#2 - Setting = $3/5 Pot Limit Omaha, SB discovers he has an extra card when the action is completed back to him. I pronounce his hand dead and tell the dealer to Burn and put a flop out as normal. The question, Is it proper to use one of the extra cards that was dealt to the SB as one of the burn cards? Again, at this point its unclear if the card was dealt as a 5th card, if the card stuck to another card as it was pitched, or if the card was left there accidentally from the previous hand. 1 player who always complains who was in the hand made a stink about it because he thought that one of the SB cards should have been the burn card. I know normally if a card is exposed or flipped during the deal, then that becomes the new burn card.

There are only two reasons why Hero would have a lot of pushback in scenario #1. Either Villain is not liked, or the players in your group have enough experience to understand that a single chip tossed over the betting line qualifies as a call. More importantly, Villain announced "Call." It is up to each player to pay attention to the action behind them. Curious aside, did this occur during or after the re-buy period?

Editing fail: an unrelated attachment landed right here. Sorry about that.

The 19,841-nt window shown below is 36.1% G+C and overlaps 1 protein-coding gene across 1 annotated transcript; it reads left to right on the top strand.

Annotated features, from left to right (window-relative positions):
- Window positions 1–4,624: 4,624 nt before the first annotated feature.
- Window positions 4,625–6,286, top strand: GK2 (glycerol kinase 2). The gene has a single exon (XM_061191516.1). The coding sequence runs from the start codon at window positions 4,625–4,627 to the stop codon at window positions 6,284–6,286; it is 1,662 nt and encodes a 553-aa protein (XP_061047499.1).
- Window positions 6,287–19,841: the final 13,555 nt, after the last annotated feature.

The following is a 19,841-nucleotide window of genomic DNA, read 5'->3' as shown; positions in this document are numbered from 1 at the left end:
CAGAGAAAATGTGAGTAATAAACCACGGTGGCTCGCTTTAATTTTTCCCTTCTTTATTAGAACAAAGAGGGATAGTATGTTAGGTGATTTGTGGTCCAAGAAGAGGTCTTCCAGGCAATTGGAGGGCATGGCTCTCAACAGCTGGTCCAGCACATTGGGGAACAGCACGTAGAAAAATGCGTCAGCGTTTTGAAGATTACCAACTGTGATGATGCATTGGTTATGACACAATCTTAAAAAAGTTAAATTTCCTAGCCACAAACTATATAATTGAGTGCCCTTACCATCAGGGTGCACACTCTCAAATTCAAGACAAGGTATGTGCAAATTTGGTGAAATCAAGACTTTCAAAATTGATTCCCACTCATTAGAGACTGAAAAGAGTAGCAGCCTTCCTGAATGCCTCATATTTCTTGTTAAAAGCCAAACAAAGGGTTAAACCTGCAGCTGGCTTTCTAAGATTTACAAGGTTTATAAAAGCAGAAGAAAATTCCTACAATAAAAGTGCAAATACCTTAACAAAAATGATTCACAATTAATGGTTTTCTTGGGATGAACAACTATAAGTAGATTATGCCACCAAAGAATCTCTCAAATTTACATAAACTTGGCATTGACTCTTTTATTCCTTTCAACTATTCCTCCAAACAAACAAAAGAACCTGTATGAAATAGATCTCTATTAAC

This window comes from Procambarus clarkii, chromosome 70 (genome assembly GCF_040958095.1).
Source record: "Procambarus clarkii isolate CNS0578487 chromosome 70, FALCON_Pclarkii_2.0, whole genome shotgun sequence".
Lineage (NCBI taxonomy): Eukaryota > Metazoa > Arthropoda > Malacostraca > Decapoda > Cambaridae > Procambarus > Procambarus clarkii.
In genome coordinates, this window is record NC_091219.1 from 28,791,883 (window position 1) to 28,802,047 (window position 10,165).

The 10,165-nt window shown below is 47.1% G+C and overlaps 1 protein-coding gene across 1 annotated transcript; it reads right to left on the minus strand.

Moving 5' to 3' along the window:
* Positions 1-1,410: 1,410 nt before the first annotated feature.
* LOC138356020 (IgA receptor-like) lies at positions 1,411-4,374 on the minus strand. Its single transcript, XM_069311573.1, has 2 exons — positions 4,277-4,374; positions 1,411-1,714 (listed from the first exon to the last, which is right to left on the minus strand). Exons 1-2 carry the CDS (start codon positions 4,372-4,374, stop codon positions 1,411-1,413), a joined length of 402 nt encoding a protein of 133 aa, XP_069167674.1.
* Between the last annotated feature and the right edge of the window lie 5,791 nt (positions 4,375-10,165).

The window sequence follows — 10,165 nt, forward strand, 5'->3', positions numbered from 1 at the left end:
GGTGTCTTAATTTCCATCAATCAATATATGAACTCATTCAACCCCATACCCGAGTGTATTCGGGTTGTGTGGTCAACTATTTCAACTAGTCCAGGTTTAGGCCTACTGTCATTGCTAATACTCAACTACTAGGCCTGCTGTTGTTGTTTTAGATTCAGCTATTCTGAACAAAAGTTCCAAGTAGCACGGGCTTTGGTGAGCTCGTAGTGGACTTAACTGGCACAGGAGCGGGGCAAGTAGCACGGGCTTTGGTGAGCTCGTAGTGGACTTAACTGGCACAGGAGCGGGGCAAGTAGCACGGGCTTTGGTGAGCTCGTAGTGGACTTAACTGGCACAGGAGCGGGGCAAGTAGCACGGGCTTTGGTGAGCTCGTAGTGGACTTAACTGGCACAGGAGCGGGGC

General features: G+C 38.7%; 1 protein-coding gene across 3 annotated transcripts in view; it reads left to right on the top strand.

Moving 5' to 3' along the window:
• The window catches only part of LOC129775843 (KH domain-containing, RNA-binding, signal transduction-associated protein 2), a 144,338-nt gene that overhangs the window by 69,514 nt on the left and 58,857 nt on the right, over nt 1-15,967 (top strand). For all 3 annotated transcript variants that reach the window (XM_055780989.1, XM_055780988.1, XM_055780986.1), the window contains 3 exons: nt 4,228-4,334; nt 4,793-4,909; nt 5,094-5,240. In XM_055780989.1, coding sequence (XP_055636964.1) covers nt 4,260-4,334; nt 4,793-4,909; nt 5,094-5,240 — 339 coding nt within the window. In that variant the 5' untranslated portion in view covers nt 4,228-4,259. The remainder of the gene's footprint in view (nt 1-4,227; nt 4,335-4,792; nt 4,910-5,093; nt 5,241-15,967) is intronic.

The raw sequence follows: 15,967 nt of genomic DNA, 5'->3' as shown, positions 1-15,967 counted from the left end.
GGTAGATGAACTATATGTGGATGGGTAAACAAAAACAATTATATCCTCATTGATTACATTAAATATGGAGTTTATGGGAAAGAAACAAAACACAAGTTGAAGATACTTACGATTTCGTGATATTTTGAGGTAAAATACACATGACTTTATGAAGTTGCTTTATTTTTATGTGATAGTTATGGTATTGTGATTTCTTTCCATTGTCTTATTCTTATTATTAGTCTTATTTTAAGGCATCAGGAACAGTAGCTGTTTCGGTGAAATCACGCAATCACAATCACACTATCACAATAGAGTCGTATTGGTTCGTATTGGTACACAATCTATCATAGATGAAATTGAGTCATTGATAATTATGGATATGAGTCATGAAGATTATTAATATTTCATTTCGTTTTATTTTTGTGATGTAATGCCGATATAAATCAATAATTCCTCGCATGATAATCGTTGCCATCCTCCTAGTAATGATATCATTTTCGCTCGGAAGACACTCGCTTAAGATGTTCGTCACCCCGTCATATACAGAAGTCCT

Scenario #2 is easy. Re-deal. Scrolled up and saw your post that action had already occurred, which by the description in your post could have easily been corrected by telling the players involved in the hand to pull back their bets. Re-deal.
 

Mojo1312

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All-in buttons are for the cameras right? Thats what a dealer told me in Vegas. In this case I am the house, Player B was not paying attention to the raise, while the dealer might not have said anything, the other players were aware that the raise took place and if player B was looking up he would have also known. If the dealer doesnt annnounce a raise it doesnt mean it didnt happen or its not enforced.